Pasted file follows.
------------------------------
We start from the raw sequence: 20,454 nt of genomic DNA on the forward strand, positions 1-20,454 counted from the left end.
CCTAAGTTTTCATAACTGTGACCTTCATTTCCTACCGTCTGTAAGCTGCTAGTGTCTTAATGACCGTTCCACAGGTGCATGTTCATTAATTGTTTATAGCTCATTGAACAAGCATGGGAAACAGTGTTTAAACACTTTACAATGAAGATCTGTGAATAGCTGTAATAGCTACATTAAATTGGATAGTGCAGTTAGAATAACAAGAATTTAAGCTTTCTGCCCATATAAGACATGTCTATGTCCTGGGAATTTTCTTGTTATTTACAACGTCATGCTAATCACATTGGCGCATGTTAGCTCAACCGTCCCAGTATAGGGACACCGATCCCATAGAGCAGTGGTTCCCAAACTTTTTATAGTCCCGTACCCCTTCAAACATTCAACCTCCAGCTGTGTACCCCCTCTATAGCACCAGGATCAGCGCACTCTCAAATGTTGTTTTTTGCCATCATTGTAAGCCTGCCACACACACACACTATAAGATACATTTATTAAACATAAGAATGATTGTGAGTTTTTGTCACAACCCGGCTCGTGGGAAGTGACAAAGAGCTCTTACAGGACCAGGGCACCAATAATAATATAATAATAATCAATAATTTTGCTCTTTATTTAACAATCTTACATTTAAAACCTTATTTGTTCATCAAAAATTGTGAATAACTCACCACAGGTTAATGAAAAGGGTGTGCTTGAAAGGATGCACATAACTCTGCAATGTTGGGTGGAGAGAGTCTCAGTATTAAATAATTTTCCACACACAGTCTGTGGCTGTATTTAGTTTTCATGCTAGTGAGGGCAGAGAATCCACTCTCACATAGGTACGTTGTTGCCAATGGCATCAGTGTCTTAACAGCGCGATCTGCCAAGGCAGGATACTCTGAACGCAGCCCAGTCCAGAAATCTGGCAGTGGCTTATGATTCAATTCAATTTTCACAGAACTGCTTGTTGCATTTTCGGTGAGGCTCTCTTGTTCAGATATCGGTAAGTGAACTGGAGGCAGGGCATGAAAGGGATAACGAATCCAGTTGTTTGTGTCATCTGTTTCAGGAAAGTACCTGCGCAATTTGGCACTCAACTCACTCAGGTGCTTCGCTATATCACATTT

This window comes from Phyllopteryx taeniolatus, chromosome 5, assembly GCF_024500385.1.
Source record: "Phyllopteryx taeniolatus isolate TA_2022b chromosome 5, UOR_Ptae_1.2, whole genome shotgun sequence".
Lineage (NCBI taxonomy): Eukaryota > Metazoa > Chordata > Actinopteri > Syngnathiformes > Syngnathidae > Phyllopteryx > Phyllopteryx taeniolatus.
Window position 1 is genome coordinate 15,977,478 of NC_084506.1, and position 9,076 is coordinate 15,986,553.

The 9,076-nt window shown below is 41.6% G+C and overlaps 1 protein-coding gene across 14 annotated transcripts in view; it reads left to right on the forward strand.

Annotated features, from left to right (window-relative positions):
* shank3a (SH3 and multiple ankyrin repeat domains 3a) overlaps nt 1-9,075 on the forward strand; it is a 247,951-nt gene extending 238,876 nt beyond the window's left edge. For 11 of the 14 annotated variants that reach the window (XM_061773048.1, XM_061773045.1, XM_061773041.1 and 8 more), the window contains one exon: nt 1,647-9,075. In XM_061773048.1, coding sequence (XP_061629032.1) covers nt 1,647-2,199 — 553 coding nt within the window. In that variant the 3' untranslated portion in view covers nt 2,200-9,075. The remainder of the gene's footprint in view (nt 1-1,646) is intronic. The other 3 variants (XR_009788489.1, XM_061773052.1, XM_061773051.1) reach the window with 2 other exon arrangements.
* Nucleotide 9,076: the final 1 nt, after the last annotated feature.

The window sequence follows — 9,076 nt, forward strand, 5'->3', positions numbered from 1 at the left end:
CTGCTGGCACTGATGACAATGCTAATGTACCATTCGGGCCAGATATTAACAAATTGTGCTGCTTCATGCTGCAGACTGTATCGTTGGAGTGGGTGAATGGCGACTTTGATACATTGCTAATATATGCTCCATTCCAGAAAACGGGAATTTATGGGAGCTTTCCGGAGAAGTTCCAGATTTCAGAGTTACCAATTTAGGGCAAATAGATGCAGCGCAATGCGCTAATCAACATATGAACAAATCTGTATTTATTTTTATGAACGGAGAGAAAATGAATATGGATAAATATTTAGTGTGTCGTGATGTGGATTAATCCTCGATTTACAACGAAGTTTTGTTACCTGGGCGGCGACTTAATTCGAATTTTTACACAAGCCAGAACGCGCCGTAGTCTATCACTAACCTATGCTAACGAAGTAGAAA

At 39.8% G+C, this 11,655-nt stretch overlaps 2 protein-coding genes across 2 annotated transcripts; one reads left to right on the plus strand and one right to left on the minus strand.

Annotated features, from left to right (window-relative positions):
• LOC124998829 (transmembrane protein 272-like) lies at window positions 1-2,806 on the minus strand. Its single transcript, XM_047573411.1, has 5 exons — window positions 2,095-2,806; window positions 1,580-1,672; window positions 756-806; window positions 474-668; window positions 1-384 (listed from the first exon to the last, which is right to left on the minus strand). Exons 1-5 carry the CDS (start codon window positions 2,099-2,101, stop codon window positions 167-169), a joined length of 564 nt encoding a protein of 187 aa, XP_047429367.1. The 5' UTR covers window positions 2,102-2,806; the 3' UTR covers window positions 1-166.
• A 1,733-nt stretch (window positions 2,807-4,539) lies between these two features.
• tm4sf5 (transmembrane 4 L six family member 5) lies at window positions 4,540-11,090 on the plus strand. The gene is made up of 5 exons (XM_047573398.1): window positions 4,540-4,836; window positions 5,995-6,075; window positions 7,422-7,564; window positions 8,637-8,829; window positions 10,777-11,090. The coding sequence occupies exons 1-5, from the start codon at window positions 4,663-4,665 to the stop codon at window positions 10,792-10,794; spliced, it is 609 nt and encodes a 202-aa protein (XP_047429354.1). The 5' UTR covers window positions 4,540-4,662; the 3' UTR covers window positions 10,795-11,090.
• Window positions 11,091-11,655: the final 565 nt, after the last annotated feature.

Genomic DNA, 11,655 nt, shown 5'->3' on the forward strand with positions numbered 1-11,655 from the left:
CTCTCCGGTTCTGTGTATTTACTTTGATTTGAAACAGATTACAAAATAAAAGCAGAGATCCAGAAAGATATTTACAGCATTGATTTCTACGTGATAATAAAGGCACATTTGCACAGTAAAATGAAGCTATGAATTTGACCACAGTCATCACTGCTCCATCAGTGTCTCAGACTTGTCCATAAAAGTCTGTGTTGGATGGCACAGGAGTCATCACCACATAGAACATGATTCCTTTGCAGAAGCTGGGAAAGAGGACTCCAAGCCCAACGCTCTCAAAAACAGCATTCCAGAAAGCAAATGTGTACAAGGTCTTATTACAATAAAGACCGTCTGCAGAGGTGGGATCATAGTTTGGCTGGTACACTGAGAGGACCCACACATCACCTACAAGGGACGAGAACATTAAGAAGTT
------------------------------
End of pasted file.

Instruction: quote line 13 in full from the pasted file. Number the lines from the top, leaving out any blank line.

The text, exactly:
At 39.8% G+C, this 11,655-nt stretch overlaps 2 protein-coding genes across 2 annotated transcripts; one reads left to right on the plus strand and one right to left on the minus strand.